Kansas Mesonet now is offering information online that will help cattle producers better monitor extreme weather conditions affecting their animals. Data compiled by Kansas State University from a network of weather monitoring stations across the state is being used to calculate the Cattle Comfort Index, which summarizes stress levels from excessive heat to intense cold. Located at www.mesonet.k-state.edu/agriculture/animal, it is based on climatological factors including temperature, humidity, solar radiation and wind speed.
According to Kansas Mesonet Assistant State Climatologist Mary Knapp, the index is driven by data collected every five minutes and is updated regularly so producers can see how conditions change during the day. The intent is to help ranchers, feeders and dairymen determine the level of stress animals may be experiencing in their area at any given time. Data is available from each of the Mesonet’s 61 reporting stations in Kansas. There also is a chart for each station showing the index for the past seven days.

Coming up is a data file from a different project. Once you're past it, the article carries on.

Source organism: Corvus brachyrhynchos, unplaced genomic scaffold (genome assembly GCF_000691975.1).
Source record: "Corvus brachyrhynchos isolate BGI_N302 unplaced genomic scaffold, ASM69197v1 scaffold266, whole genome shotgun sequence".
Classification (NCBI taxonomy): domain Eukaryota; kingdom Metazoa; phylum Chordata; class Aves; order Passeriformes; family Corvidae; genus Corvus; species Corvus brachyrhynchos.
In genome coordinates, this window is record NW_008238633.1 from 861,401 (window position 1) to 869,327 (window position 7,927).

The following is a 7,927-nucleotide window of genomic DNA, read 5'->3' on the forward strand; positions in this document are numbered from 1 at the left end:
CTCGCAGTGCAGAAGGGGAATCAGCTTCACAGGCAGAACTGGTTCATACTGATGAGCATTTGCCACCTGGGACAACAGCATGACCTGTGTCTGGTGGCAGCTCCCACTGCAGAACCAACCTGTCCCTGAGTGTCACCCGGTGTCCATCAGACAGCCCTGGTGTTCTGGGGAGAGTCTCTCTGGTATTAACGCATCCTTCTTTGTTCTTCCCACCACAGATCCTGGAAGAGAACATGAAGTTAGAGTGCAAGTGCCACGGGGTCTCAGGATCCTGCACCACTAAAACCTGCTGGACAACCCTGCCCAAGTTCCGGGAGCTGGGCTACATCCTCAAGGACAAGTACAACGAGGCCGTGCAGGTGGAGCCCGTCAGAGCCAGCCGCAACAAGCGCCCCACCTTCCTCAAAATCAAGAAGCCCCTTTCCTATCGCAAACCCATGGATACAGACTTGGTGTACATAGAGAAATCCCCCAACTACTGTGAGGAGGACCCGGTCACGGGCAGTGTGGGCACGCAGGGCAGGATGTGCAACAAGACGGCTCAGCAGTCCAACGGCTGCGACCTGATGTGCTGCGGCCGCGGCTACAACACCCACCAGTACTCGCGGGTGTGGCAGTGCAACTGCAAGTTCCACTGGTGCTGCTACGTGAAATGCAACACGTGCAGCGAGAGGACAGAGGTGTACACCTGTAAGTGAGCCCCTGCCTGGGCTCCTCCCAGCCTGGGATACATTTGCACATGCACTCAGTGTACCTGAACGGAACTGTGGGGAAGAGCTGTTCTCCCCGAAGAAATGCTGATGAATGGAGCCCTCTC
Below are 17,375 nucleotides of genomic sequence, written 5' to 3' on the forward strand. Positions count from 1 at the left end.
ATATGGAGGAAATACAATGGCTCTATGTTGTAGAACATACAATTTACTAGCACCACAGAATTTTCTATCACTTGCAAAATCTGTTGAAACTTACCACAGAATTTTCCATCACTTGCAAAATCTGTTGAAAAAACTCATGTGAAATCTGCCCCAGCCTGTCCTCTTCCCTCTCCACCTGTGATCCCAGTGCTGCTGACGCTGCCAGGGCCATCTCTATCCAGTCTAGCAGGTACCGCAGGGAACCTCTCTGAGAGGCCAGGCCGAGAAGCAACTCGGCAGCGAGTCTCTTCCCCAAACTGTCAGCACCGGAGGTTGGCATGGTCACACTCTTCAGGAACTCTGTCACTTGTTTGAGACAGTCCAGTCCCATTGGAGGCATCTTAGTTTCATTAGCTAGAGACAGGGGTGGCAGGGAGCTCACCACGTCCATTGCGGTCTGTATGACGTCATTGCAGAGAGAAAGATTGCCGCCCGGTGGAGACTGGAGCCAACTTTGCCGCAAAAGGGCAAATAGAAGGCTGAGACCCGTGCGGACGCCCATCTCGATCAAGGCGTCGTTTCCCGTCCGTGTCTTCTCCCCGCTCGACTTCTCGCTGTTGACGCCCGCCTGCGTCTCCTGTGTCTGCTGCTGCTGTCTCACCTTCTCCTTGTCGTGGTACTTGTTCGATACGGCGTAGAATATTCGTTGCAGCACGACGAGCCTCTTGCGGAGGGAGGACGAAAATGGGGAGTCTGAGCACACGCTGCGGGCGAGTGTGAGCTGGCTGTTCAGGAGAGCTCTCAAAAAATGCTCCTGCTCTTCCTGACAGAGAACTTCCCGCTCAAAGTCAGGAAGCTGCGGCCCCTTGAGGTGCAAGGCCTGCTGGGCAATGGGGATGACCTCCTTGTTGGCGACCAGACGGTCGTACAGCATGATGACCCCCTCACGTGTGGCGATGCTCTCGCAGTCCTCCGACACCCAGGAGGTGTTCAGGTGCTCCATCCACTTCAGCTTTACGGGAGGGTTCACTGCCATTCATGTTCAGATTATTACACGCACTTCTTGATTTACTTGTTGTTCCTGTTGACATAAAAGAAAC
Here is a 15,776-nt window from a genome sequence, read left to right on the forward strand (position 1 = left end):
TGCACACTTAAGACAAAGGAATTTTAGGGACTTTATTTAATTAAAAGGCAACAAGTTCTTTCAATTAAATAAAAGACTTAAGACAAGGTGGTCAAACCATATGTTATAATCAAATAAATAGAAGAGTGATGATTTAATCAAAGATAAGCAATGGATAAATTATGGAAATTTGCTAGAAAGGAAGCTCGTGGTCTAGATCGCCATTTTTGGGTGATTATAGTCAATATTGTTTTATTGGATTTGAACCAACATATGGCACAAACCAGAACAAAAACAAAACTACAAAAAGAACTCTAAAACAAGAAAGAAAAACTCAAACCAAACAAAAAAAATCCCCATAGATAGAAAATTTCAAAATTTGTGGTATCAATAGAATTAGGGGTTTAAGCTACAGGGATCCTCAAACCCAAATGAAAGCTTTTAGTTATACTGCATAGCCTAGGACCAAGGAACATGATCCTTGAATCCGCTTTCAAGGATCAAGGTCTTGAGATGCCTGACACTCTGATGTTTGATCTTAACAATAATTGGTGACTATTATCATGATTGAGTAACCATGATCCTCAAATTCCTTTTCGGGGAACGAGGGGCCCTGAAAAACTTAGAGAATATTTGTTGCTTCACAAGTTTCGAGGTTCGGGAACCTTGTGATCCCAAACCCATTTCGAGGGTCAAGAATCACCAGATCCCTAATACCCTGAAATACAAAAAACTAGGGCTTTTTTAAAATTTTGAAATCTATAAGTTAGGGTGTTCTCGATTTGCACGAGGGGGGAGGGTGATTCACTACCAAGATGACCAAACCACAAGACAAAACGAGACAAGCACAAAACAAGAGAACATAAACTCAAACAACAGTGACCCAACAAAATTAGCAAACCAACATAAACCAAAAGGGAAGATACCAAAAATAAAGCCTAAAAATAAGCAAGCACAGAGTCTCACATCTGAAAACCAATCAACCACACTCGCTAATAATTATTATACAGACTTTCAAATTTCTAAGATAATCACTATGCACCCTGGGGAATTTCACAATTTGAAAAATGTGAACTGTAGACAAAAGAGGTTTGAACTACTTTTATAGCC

Knapp said actual animal response to local weather conditions will be dependent on factors not accounted for in the index, including age, hair coat, health, body condition, micro-environment and acclimatization.